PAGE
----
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25 of 26 people found the following review helpful
on June 3, 2014
I loved the book! I hear there was a manga adaptation, saw this linked, and bought it without another thought.

This is NOT the Japanese Manga that is in Weekly Young Jump.

This is a very short, very compressed, very poorly done graphic novel adaptation. The artwork isn't even worth looking at.

Don't buy this. Buy the book, hope the manga gets published in English, and maybe enjoy the Hollywood adaptation (which is getting "Meh" reviews from fans of the book).
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28 of 33 people found the following review helpful
on May 10, 2014
Much like the title says, this graphic novel was obviously made as a quick tie in/cash in for the movie coming out soon.

The art looks good.

Basically everything else.

This graphic novel is relatively short (Amazon lists it as 96 pages) and in this space they try to jam in the entirety of the novel. While the novel itself was relatively short it was full of action. The result of jamming this into such a small amount of space is the entire narrative is disjointed and things seem to happen at random with little to no explanation. The graphic novel would need to be about double it's current length to have a decent narrative going on and to connect the dots in some way that makes sense. It was a lot like trying to read a book that is randomly missing pages.

The art is fairly good, though the designs they chose to use for various things (especially the jackets) seemed rather goofy. That's a personal preference, so not really a pro or a con. Decent (not great) art is the only reason this got 2 stars instead of 1.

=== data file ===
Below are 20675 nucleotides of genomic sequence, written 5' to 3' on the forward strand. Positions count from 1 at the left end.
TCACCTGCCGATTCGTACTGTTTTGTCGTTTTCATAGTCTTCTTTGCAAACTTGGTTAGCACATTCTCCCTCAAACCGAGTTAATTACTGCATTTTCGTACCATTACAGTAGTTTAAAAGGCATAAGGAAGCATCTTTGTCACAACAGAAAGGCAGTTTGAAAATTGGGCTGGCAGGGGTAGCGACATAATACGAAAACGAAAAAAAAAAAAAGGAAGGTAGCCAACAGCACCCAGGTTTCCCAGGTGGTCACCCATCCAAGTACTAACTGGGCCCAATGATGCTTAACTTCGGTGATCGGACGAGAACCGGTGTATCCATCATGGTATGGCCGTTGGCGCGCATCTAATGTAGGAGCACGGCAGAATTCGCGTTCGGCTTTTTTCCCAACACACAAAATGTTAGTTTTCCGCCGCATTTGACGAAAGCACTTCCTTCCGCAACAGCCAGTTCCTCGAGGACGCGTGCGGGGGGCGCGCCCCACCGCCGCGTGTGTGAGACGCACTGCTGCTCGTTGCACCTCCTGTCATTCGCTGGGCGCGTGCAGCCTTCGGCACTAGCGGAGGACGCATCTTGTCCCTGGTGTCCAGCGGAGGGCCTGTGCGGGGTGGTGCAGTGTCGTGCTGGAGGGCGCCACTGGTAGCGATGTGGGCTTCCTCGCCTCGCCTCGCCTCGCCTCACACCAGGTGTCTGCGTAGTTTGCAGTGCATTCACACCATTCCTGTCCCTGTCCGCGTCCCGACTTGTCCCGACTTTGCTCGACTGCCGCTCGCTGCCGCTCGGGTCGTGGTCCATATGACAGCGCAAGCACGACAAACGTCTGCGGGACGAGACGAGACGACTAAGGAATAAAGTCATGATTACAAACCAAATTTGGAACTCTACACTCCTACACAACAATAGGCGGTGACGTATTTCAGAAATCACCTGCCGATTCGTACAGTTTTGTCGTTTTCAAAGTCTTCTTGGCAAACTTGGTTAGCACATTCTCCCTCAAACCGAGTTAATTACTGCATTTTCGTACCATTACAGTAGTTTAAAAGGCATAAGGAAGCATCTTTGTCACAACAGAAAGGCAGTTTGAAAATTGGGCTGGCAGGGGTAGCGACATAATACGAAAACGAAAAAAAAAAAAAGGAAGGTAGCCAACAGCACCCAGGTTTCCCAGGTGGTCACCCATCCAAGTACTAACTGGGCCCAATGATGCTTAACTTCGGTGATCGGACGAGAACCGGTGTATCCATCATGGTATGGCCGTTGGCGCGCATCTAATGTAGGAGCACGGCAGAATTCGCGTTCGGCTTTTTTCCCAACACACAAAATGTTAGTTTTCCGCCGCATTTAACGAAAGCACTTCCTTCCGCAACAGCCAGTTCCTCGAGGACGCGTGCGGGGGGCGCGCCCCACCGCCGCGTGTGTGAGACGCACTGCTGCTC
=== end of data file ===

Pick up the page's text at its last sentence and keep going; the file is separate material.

The other piece that really killed me was how things were randomly changed in the story. I won't get into details to avoid spoilers, but some of the more interesting imagery from the original novel was replaced by things that took exactly as much space to show, but really contributed nothing to the book.

In summary, if you read the original novel this is likely to be incredibly disappointing. If you didn't read the novel and are coming to this fresh, it will likely just be confusing and a little boring.
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9 of 9 people found the following review helpful
on July 5, 2014
Do not buy! This is NOT the manga adaptation of the light novel but a quick movie tie-in. You'll want the All You Need Is Kill Volume 1 and 2 which are available digitally for Kindle.
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5 of 6 people found the following review helpful
on May 25, 2014
A graphic novel is, in form, a bound book with material similar to full novels. They can be hardcover or card stock and include topics of fiction and non-fiction, or even such things as anthologies or collections.